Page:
The Iraqi army says it has recaptured all of eastern Mosul from so-called Islamic State (IS).
Counter-terror chief Talib Shaghati told reporters the army had taken control of the eastern bank of the Tigris river, which divides the city.
Government forces have made swift advances through eastern Mosul since launching their latest offensive there last month.
Some IS fighters are reportedly still holed up in north-eastern districts.
The offensive to recapture Mosul was launched in October, more than two years after the jihadists overran the city before seizing control of much of northern and western Iraq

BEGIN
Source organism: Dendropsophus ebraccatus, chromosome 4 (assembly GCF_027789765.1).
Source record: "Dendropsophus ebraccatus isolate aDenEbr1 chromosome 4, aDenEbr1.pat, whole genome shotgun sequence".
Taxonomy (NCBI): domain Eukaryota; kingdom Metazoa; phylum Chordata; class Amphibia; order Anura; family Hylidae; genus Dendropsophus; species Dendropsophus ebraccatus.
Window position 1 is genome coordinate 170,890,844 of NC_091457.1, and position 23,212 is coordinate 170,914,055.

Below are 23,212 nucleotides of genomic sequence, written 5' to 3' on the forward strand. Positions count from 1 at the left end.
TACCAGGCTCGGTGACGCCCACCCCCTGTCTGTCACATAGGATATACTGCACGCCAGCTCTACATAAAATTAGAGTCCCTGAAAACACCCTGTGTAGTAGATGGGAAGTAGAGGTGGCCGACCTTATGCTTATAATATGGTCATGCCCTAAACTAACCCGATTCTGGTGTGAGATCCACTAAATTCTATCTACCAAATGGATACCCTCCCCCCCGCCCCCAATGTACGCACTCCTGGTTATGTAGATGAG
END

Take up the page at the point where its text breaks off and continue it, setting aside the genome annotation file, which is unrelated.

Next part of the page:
The operation got off to a slow start in the face of tough IS resistance and counter-attacks.
Iraqi security forces, Kurdish Peshmerga fighters, Sunni Arab tribesmen and Shia militiamen, assisted by US-led coalition warplanes and military advisers, have been involved in the fight.
Last Friday the army launched an operation to capture the Mosul University complex, used by IS militants as a base and, Iraqi officials said, a chemical weapons production site.
More than 100,000 people have fled their homes in and around Mosul and UN officials have warned that the figure is likely to rise as pro-government forces press further into the city.
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